By a considerable margin, in fact. The Tiwanaku people first arrived in the area around 200 BC, constructing primitive settlements which eventually evolved into a technologically advanced megacity.
The city’s decline began at about 900 AD, and it wasn’t totally abandoned until the turn of the millennium. This 1,200-year period of continuous habitation is far longer than any Inca site, not to mention most ancient civilizations in the world.
Around 900 AD, a severe drought hit the region and was thought to have lasted for several generations. Subsequent widespread crop failures caused inhabitants to either migrate or starve, effectively putting an end to Tiwanaku by 1000 AD.
As part of their continent-wide expansion, the Incas overtook the remains of Tiwanaku in the 15th century. In order to exert their dominance, they were said to have displayed the heads of rival chieftains on spikes and made belts out of their skin.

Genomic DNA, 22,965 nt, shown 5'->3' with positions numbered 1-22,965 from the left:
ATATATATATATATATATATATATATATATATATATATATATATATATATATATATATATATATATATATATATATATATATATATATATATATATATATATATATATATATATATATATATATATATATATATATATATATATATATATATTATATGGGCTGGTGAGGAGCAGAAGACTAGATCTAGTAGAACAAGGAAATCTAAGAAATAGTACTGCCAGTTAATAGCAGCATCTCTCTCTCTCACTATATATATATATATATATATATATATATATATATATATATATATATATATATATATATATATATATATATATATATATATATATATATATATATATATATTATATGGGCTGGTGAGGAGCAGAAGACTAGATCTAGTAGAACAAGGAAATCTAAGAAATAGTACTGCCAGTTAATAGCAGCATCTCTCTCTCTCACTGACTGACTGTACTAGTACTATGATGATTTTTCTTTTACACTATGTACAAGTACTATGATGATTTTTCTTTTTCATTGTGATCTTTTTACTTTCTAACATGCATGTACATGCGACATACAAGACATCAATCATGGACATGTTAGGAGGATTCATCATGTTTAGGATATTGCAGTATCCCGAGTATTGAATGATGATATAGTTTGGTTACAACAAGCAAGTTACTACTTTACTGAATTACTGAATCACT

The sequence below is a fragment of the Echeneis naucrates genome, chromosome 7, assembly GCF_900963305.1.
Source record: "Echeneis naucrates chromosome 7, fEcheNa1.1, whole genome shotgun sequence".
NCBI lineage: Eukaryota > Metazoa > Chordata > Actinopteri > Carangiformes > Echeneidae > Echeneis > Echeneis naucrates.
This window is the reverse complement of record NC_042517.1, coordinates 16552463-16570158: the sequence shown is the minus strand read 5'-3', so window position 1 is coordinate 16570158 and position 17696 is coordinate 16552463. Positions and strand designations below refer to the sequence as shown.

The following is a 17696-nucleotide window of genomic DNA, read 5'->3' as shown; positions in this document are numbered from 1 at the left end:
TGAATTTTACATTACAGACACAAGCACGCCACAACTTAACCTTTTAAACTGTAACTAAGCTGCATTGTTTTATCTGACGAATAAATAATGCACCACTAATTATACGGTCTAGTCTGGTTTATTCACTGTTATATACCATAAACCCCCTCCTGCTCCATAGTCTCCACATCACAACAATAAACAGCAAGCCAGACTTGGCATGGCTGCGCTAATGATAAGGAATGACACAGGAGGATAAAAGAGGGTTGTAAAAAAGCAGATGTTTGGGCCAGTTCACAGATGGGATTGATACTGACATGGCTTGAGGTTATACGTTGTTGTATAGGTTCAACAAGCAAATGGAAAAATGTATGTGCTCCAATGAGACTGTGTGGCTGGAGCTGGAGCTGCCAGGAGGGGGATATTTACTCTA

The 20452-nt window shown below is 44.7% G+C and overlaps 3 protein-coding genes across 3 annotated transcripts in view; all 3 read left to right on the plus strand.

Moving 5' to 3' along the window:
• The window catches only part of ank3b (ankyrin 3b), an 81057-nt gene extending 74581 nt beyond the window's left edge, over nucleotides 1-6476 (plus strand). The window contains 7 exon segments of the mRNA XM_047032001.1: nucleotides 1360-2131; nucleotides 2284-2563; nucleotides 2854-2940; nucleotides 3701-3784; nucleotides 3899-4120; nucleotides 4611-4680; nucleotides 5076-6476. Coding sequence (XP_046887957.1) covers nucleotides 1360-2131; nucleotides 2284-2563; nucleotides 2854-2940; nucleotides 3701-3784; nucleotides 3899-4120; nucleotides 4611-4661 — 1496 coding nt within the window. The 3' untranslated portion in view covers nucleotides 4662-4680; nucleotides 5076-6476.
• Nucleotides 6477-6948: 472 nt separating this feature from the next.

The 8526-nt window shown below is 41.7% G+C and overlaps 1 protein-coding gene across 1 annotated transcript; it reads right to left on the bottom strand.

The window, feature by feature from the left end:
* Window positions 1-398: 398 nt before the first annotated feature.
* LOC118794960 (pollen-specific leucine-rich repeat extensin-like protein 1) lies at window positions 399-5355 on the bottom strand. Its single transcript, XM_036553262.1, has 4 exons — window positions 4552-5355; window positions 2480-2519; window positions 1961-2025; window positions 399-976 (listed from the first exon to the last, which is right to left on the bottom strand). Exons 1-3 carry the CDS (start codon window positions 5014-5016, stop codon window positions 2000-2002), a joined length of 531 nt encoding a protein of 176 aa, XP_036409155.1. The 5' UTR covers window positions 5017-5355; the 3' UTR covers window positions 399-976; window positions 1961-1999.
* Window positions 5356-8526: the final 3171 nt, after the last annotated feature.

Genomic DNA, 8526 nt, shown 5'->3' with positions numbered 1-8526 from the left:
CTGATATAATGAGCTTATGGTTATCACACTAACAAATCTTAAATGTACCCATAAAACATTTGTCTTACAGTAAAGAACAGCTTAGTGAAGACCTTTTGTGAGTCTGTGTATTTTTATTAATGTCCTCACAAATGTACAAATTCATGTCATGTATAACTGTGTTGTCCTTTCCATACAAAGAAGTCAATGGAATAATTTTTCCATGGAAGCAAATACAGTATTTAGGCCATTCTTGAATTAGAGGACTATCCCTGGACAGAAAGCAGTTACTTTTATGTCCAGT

The Tiwanaku were masters of agriculture, constructing elaborate irrigation systems that siphoned water from nearby Lake Titicaca. Furthermore, they were adept astronomers who developed a keen understanding of the sun, the moon, and the stars.
During its peak towards the end of the 8th century, Tiwanaku was the most significant urban center in the entire Southern Andes, with influence stretching as far as modern-day north Argentina, Chile, and Peru.
Estimates vary, but most scholars agree Tiwanaku’s population could have reached 70,000 during the most prolific years.
As the Tiwanaku never had a written language and much of the site remains unexcavated, the city is still shrouded in mystery. For example, nobody is quite sure how they could have moved those mammoth 25-tonne rocks!
Bolivia’s indigenous Aymara, who partly descend from the Tiwanaku, hold a lavish New Year’s celebration at the ruins on June 24 each year. Dressed in traditional Andean clothing, revelers chew coca leaves and drink singani before climbing to the peak of the temple at dawn to welcome the first rays of the new year.